Upon observing the facade of the Church of Our Lady of the Rosary in Yauco, Puerto Rico, we knew that it had to have some Mozarabic influence. The high arches, the decorative details of the tower, such as the tower itself, the windows with their pointed arches, or the pointed arch, characteristic of Muslim architecture and later used by Gothic architecture. Elements that made us remember many places visited in Spain.
Our Lady of the Rosary is the third Catholic temple that was built in Yauco. The first church was built in 1754. It was a wooden hermitage with a roof covered with clay tiles. It measured approximately 87 feet long by 39 feet wide and was built in honor of the appearance by the Virgin of the Most Holy Rosary. In the year 1848, the hermitage was demolished due to its bad condition and because it was very small for the population. Between 1849 and 1952, the second religious structure was built, this time of masonry. It measured 99 feet long by 69 feet wide. In 1880 improvements were made, such as the construction of a turret for the clock. This church was demolished in 1931.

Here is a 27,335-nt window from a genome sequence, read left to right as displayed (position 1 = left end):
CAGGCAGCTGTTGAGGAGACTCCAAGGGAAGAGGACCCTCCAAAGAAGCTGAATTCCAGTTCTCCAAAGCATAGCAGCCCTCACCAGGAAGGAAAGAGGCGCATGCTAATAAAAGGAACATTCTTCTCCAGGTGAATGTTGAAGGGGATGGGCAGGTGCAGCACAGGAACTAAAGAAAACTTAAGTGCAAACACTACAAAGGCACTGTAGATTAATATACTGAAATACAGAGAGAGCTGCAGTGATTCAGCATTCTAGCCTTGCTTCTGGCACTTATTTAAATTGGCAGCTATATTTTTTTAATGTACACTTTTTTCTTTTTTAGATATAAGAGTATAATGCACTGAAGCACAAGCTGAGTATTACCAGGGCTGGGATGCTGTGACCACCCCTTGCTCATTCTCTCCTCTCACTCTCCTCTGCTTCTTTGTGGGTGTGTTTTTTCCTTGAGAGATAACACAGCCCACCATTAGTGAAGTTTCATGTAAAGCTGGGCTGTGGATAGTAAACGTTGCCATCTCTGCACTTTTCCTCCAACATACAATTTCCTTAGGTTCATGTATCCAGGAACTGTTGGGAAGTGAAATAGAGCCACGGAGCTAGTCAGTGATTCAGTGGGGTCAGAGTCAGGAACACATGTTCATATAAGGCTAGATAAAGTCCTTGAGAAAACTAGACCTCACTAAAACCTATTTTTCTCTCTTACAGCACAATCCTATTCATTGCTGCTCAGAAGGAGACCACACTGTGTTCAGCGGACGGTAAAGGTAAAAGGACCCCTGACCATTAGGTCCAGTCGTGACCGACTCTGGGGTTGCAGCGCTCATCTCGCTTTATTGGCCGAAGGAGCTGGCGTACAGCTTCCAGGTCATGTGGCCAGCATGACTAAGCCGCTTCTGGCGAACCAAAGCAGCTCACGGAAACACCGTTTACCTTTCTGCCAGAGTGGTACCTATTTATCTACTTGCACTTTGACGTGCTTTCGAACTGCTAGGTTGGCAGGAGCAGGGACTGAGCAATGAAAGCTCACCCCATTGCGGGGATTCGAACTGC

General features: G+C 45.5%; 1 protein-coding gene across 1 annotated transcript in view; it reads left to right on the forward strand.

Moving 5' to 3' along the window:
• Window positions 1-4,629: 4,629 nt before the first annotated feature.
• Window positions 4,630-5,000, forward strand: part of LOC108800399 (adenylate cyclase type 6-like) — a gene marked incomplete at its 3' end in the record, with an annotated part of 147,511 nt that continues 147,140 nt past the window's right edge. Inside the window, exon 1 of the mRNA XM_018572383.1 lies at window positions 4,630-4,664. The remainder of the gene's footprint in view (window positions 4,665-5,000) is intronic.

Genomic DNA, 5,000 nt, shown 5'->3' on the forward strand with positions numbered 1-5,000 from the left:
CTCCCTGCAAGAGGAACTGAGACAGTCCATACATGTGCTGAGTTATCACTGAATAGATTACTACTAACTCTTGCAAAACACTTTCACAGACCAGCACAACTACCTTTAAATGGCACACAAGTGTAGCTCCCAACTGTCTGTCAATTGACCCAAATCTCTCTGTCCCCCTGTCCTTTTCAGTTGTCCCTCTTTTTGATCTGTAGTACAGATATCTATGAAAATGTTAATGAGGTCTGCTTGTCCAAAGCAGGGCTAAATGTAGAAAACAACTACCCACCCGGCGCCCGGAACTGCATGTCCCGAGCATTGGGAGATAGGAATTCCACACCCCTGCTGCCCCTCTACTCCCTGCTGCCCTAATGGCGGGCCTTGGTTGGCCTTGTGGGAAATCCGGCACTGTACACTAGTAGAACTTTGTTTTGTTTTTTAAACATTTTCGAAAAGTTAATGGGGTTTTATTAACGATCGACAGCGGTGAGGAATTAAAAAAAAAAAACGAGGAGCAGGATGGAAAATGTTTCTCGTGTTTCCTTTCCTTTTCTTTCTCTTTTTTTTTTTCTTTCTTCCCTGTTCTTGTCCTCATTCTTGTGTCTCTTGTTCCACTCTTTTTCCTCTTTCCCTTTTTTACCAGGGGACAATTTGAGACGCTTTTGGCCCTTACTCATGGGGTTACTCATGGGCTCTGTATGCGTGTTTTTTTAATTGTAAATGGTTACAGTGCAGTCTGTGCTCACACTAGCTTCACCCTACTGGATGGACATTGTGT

The church observed was built between 1931 and 1934. The plans were designed by architect Francisco Porrata Doria, a native of Ponce. It is approximately 50 feet wide and 120 feet long.
The central nave is divided from the sides by arcades of eight sides, lacking in decoration. The roof of these is slightly vaulted and has arches of the same form. Along the side walls there are windows with warhead arches. The beams they use in the central nave look like wood but they are made of steel, clad in wood.
The original floor of the “Criollo” tile is preserved in excellent condition.
Both day and night, the church imposes itself majestically.